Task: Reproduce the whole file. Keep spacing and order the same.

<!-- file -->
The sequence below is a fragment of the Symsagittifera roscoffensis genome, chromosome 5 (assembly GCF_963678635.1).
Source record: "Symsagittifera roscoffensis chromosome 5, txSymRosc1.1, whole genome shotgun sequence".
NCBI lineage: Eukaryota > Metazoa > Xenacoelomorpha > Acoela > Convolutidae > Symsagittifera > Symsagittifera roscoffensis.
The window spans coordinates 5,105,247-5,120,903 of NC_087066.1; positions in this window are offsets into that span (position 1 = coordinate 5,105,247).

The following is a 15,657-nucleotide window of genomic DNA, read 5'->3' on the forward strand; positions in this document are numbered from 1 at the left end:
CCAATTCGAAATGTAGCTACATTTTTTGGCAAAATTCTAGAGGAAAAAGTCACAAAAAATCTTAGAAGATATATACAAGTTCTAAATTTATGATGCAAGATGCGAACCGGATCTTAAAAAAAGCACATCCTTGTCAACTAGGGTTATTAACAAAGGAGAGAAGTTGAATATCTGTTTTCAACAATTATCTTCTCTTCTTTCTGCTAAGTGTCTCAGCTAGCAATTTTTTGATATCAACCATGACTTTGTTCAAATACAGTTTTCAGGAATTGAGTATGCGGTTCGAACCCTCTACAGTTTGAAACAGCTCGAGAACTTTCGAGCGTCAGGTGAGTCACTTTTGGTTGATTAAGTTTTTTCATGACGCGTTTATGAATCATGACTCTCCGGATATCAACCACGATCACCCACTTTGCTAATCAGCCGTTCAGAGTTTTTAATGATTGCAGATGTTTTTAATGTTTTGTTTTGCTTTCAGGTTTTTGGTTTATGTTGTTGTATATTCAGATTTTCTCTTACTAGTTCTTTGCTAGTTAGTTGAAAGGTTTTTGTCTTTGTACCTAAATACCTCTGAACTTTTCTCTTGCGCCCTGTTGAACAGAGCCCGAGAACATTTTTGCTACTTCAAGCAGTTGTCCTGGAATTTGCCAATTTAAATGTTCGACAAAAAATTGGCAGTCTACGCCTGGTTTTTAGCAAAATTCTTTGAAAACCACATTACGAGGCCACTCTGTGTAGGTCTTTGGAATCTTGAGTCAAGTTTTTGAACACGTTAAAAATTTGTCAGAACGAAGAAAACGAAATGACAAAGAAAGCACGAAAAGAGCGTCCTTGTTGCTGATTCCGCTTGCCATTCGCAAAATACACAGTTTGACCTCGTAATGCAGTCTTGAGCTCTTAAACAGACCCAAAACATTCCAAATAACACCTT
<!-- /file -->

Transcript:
The sequence below is a fragment of the Symsagittifera roscoffensis genome, chromosome 5 (assembly GCF_963678635.1).
Source record: "Symsagittifera roscoffensis chromosome 5, txSymRosc1.1, whole genome shotgun sequence".
NCBI lineage: Eukaryota > Metazoa > Xenacoelomorpha > Acoela > Convolutidae > Symsagittifera > Symsagittifera roscoffensis.
The window spans coordinates 5,105,247-5,120,903 of NC_087066.1; positions in this window are offsets into that span (position 1 = coordinate 5,105,247).

The following is a 15,657-nucleotide window of genomic DNA, read 5'->3' on the forward strand; positions in this document are numbered from 1 at the left end:
CCAATTCGAAATGTAGCTACATTTTTTGGCAAAATTCTAGAGGAAAAAGTCACAAAAAATCTTAGAAGATATATACAAGTTCTAAATTTATGATGCAAGATGCGAACCGGATCTTAAAAAAAGCACATCCTTGTCAACTAGGGTTATTAACAAAGGAGAGAAGTTGAATATCTGTTTTCAACAATTATCTTCTCTTCTTTCTGCTAAGTGTCTCAGCTAGCAATTTTTTGATATCAACCATGACTTTGTTCAAATACAGTTTTCAGGAATTGAGTATGCGGTTCGAACCCTCTACAGTTTGAAACAGCTCGAGAACTTTCGAGCGTCAGGTGAGTCACTTTTGGTTGATTAAGTTTTTTCATGACGCGTTTATGAATCATGACTCTCCGGATATCAACCACGATCACCCACTTTGCTAATCAGCCGTTCAGAGTTTTTAATGATTGCAGATGTTTTTAATGTTTTGTTTTGCTTTCAGGTTTTTGGTTTATGTTGTTGTATATTCAGATTTTCTCTTACTAGTTCTTTGCTAGTTAGTTGAAAGGTTTTTGTCTTTGTACCTAAATACCTCTGAACTTTTCTCTTGCGCCCTGTTGAACAGAGCCCGAGAACATTTTTGCTACTTCAAGCAGTTGTCCTGGAATTTGCCAATTTAAATGTTCGACAAAAAATTGGCAGTCTACGCCTGGTTTTTAGCAAAATTCTTTGAAAACCACATTACGAGGCCACTCTGTGTAGGTCTTTGGAATCTTGAGTCAAGTTTTTGAACACGTTAAAAATTTGTCAGAACGAAGAAAACGAAATGACAAAGAAAGCACGAAAAGAGCGTCCTTGTTGCTGATTCCGCTTGCCATTCGCAAAATACACAGTTTGACCTCGTAATGCAGTCTTGAGCTCTTAAACAGACCCAAAACATTCCAAATAACACCTT